As I discussed in last week’s post, the non-profit group QUEST has released a report examining the level of awareness among electric, natural gas and thermal energy distributors in Canada about adapting to climate change, and the steps they’re taking to strengthen their infrastructure to prevent, and better respond to, power outages.
The report found that 90 percent of distributors have been negatively affected by a significant weather event in the last decade, yet responses to weather-related events take place on an ad-hoc basis. There is tremendous opportunity for distributors around the world to address risks and improve resiliency in a more systemic fashion, and here are five ways that different organizations are adapting their infrastructure, operations, organizational structure and communications to address climate change risks:
1.Develop adaptation plans/risk assessments using local climate models
Detailed climate analyses and models are key inputs into adaption plans. These plans and assessments are critical because they help identify risks caused by climate change to the distribution system, and allow distributors to strategically direct infrastructure investments to weak areas. Asset renewal planning can help distributors identify assets that need to be renewed before or after severe weather events.
2.Implement resilient infrastructure solutions
Improving distribution system design standards and hardening the distribution infrastructure will help utilities withstand extreme weather events. Building redundancy into the distribution system, expanding microgrids, and identifying opportunities for distributed energy resources provide for greater grid reliability and resiliency.
3.Enhance operations before, during and after extended outages
Many distributors are integrating smart meter data with outage management systems to pinpoint customer outages. Smart meter data also provides insights into the operating condition and utilization of expensive grid components. Leveraging these insights can enable predictive asset maintenance programs.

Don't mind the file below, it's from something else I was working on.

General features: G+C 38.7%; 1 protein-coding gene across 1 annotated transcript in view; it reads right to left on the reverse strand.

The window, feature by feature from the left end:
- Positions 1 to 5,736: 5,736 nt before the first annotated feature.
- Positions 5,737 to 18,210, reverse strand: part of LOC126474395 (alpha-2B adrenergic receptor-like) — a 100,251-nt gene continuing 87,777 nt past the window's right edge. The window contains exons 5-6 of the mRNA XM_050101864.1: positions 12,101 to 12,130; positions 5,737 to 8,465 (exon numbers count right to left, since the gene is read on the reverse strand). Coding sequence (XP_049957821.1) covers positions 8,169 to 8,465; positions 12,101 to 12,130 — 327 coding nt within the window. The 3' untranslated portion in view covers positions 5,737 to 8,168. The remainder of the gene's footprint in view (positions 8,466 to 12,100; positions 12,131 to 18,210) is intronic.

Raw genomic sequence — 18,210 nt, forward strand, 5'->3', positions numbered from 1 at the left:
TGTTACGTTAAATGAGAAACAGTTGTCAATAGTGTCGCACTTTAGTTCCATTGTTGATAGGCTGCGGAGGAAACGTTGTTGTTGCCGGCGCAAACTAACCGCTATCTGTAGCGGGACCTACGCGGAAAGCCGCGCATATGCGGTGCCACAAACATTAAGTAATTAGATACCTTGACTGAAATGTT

Distributors can also enhance operations through enhanced weather forecasting systems, distribution automation solutions and improved right-of-way management.
4.Clarify roles and responsibilities for before, during and after widespread outages
Distributors must clearly define staff roles for before, during, and after extended outages in order to effectively respond to emergency repair and restoration activity, communicate to customers, the public and other utilities. This plan must include mutual assistance agreements with detailed information about crews, spare equipment and design specifications. Lessons learned need to be clearly documented to ensure that the processes are well understood and passed on within the organization.
5.Institute a communications strategy to respond to stakeholders following an outage
There are many different stakeholders in the event of an outage, including an often overlooked one – other utilities. Electricity and natural gas system are highly interdependent. In some cases, electricity is needed for the delivery of natural gas services, such as operating furnaces, boilers, water pumps and heat pumps. Collaborating for emergency preparedness can ensure that customers receive the energy they require.
Improving the resiliency of energy distribution systems is critically important because it ensures the health and welfare of our communities, while also advancing smart energy communities.
This is the second article in a three part series on the “Resilient Pipes and Wires” report. Come back next week for insight into the federal, provincial and local policies that facilitate and impede distributors’ efforts to improve resiliency of systems.